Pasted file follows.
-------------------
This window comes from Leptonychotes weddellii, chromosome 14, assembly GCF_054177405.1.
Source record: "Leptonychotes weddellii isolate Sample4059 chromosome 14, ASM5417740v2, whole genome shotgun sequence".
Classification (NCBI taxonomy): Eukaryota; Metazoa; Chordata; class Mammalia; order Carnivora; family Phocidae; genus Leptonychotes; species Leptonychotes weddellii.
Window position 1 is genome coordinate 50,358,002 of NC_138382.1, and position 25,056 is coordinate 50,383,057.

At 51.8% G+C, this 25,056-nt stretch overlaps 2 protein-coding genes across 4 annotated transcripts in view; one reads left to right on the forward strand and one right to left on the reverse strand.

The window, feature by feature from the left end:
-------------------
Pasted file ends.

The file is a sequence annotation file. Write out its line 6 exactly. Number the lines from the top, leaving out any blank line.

The window, feature by feature from the left end: